Cross Posted at Legal Schnauzer
People who have a stake in the Retirement Systems of Alabama (RSA)--and that includes just about everyone who lives in our state, plus quite a few who live beyond its borders--should be concerned about reports that Leura Canary is set to take a new job.
Canary, perhaps the most corrupt prosecutor in the history of U.S. Justice Department, will join RSA's legal staff in January. Canary, best known for her role in the political prosecution of former Democratic Governor Don Siegelman, stepped down as U.S. attorney for the Northern District of Alabama in June. She was appointed by President George W. Bush, and inexplicably, served for more than two years in the Barack Obama administration.
Why should RSA stakeholders be alarmed about this news? For one, it comes as Republicans in the Alabama Legislature are pushing bills that would allow them to control boards that govern RSA and its $25 billion nest egg. (Yes, that's billion, with a "b.") For another, RSA chief David Bronner long has been viewed as probably the sharpest financial and political mind in Alabama. Our state ranks near the bottom on many surveys regarding quality-of-life issues--education, health, child welfare, you name it--but RSA is considered one of the strongest, best managed retirement systems in the country.
David Bronner is one smart dude, so why would he be so stupid as to hire Leura Canary? Methinks something foul is going on in Montgomery, Alabama.
As we reported earlier this week, Leura Canary's marriage to Bill Canary, president of the Business Council of Alabama, is on the rocks. If that should lead to a messy divorce, would David Bronner want RSA's reputation caught in the middle of it? Also, Leura Canary reportedly is under federal investigation for her handling of the Siegelman case and other matters. Again, does David Bronner want his name soiled by association with Leura Canary? Finally, a pending federal lawsuit seeks more than 1,000 documents related to Canary's recusal in the Siegelman case. If released, those documents are likely to show that Canary remained involved with the case after having announced her recusal.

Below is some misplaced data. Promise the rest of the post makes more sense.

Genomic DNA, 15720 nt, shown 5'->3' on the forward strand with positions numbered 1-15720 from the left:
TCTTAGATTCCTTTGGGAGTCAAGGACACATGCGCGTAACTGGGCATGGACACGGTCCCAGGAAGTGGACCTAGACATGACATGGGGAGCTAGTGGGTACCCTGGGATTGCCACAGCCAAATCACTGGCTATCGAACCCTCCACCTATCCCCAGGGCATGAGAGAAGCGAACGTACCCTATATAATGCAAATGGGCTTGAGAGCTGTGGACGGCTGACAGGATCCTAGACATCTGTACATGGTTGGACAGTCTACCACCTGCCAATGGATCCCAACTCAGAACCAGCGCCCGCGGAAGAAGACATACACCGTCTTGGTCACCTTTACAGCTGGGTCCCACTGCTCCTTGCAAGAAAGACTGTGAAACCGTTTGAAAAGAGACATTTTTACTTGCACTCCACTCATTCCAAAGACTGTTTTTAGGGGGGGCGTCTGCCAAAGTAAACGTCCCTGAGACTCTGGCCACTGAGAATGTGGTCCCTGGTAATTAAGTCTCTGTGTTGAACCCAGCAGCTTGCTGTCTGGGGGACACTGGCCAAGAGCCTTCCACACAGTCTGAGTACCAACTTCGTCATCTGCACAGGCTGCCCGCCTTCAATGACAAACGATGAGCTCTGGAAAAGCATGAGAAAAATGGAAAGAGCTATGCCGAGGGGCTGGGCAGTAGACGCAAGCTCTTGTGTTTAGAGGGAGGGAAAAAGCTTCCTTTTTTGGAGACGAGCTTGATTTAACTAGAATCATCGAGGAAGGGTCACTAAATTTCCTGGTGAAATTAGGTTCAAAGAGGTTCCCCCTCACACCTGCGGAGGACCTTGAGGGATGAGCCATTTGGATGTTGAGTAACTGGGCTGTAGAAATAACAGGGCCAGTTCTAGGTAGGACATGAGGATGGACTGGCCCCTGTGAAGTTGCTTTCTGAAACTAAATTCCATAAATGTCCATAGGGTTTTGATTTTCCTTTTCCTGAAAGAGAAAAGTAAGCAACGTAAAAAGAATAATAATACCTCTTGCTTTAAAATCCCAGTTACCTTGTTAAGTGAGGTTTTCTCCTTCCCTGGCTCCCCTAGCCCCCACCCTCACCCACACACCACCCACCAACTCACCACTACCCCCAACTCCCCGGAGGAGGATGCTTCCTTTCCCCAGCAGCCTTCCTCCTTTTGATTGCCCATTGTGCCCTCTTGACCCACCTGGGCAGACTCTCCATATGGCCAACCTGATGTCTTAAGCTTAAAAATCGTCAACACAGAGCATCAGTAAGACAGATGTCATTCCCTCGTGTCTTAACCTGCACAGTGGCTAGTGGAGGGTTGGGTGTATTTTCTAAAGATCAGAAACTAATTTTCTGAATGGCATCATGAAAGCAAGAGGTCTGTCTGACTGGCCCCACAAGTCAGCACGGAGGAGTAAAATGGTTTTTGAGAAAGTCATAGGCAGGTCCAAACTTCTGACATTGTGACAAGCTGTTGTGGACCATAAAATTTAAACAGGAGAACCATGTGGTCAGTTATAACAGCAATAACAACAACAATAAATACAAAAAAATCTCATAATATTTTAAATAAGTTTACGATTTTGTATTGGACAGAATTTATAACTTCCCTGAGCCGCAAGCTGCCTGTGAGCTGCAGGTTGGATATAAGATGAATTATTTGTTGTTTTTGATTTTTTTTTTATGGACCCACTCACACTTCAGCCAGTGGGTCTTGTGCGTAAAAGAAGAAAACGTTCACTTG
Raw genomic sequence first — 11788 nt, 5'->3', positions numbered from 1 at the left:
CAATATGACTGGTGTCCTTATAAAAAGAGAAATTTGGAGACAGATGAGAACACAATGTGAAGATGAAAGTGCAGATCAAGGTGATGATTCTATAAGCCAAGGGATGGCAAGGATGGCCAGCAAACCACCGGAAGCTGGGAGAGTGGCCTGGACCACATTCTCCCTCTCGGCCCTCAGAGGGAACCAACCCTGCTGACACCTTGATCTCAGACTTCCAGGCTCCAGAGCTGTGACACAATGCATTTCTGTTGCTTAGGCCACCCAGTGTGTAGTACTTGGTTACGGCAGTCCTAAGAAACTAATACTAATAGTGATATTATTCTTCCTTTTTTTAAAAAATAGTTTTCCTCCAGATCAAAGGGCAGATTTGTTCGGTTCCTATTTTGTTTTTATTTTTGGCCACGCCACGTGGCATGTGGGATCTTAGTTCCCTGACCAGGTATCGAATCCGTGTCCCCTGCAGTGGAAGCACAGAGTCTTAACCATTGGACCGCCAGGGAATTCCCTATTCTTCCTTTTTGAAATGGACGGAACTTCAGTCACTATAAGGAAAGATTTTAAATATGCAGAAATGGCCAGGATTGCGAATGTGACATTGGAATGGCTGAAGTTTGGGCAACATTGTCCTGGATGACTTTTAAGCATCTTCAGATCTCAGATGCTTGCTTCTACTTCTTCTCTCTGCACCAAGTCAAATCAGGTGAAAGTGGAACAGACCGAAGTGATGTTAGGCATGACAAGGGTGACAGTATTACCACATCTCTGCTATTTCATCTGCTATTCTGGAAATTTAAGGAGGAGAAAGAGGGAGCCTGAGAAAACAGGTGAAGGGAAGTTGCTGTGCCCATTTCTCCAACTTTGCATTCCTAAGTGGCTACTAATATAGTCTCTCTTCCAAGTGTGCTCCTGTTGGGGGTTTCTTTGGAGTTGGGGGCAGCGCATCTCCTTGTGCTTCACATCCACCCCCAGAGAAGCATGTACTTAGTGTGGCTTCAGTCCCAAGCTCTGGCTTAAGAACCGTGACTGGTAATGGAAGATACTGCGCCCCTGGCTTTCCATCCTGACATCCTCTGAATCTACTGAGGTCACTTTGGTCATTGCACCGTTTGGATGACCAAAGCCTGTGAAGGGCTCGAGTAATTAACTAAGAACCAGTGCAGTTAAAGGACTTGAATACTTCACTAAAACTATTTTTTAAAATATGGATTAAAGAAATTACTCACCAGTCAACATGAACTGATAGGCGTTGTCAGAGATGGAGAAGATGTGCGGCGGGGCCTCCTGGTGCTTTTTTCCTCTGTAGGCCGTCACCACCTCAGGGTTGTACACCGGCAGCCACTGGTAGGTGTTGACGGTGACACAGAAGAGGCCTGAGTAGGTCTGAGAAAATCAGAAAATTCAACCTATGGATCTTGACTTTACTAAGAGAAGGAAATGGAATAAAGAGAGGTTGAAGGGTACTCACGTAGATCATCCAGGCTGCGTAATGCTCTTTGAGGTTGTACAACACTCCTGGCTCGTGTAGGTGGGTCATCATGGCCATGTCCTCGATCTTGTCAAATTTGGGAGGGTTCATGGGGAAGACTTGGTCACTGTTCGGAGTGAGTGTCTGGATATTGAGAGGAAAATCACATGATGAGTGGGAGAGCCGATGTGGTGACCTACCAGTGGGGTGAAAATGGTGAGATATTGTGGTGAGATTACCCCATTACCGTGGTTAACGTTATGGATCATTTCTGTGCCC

David Bronner wants to take the chance of being sullied by all of this? Does David Bronner really want to hire a lawyer with enough baggage to sink the USS Missouri? Does RSA need potentially massive headaches?
On top of that, Bronner has been outspoken about his views that the Siegelman/Richard Scrushy prosecution was bogus. In a 2007 editorial from the RSA Advisor, Bronner made it clear how he feels about key figures in the case, including Siegelman, prosecutor Steve Feaga, and judge Mark Fuller. Here is Bronner's primary point:
Siegelman was no different than any other Gov I have worked with or against! When Feaga worked with the state, he allowed former Gov Guy Hunt to remain out of prison, even though he was convicted of putting dollars in his pocket. In comparison, Siegelman put nothing in his pocket from contributions to the lottery campaign. I do not know of any Governor who did not have third parties pay for TV, radio and newspaper ads on constitutional issue brought before the voters.
Here is the full Bronner statement from 2007:
I am not a buddy of former Gov Don Siegelman's staff, who did their best to harm the RSA and me. . . . I am convinced that if Scrushy had been convicted in the Birmingham trial (2002), the case involving the ex-Gov would never have seen the light of day.
In regards to the others involved with this trial, I have the utmost respect for U.S. Prosecutor Steve Feaga (I have not met the other prosecutors), as my son is a prosecutor for the Dist Atty of NYC. On the other hand, I do not like U.S. Dist Judge Fuller nor does he like me. The RSA had to go through the entire state court system to prevent Fuller's buddy from ripping off the RSA. Shortly thereafter, Judge Fuller tried to sandbag the RSA by preventing our claim (by doing nothing) against the ultimate crook--Enron! Fortunately RSA prevailed. . .
Siegelman was no different than any other Gov I have worked with or against! When Feaga worked with the state, he allowed former Gov Guy Hunt to remain out of prison, even though he was convicted of putting dollars in his pocket. In comparison, Siegelman put nothing in his pocket from contributions to the lottery campaign. I do not know of any Governor who did not have third parties pay for TV, radio and newspaper ads on constitutional issues brought before the voters.